For at least three generations of Americans Walt Disney’s Cinderella (1950) has successfully eclipsed its source material by Charles Perrault as the definitive adaptation of that classic fairytale. In hindsight, it’s easy to see why. Cinderella marked a return to the fairytale format largely abandoned by Disney in the mid-forties in order to produce shorts for the war effort. There’s no getting around the obvious; that Cinderella treads lightly on familiar ground first established by the animators in Snow White and the Seven Dwarfs. But Cinderella approaches the time-honored precepts of the fairytale with an ambitiously fresh pair of eyes. The resulting film has a sheen of ultra-glamor, a majesty and a charm all its own; its songs of that rarified Tin Pan Alley ilk that seem more sentimentally appropriate with each passing year.
Arguably better animation is seen elsewhere in the Disney canon. But the visual style of Cinderella represents a perfect marriage in elegance and refinement. Hence, Cinderella has what Walt affectionately referred to as ‘heart’ – its narrative, the poignant triumph of an underdog embodied in the slender, dream-like figure of a scullery girl turned princess. Adherence to this basic wish fulfillment has never been quite so intoxicating. But in the spring of 1948, when Disney’s artisans began their preliminary work on the project, spirits and morale at the studio were anything but riding high.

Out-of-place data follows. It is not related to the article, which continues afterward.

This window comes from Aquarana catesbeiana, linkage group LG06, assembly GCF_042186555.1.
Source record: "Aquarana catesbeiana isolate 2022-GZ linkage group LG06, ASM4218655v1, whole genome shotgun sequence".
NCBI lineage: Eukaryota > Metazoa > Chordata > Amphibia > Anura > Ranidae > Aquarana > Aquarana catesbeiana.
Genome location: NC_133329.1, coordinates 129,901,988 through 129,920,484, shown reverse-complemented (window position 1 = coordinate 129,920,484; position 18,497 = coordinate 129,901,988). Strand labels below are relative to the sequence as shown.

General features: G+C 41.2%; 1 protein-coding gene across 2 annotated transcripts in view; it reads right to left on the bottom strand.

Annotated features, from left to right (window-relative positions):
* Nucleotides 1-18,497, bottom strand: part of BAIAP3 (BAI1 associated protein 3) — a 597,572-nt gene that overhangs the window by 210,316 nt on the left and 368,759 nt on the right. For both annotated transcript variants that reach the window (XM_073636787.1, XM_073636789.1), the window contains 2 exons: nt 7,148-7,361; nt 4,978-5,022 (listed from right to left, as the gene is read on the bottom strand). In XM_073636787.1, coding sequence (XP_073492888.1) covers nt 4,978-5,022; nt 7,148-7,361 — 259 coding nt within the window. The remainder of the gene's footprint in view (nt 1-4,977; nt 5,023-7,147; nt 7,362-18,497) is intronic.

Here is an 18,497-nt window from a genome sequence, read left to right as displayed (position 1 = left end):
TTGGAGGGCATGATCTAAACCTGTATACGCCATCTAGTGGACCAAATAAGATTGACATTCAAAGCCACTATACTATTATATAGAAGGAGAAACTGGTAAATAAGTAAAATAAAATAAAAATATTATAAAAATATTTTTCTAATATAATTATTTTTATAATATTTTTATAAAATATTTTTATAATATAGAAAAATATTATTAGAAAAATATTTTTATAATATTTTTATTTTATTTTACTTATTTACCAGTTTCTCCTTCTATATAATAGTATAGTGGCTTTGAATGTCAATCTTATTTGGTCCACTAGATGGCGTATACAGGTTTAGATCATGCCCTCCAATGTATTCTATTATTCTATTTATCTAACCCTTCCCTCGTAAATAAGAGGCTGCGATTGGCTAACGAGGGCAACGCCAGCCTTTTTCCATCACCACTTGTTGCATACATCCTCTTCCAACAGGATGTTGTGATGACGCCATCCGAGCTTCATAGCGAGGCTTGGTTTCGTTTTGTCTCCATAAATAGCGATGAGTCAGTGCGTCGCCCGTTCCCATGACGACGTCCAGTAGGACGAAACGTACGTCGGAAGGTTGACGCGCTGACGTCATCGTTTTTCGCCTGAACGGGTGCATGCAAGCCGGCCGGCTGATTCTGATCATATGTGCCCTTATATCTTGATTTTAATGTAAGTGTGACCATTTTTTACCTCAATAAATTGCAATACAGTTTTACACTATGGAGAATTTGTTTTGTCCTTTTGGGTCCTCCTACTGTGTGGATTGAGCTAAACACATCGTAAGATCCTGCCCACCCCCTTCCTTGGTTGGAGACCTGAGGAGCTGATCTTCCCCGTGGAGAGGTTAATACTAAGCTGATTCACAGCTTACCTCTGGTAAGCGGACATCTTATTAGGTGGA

The 1940s had encompassed a decade’s worth of ambitious films (Pinocchio, Fantasia, and Bambi) that had met with indifference at the box office. Worse, the U.S. government’s temporary annexation of the studio facilities to make training films – and Walt’s own episodic contributions to Roosevelt’s Latin American ‘good neighbor’ policy had resulted in a very dry spell where profits were concerned. In fact, by 1948, the Disney Studios were $4,000,000.00 in debt. Hence, the very preservation of the company rested squarely on Cinderella’s success.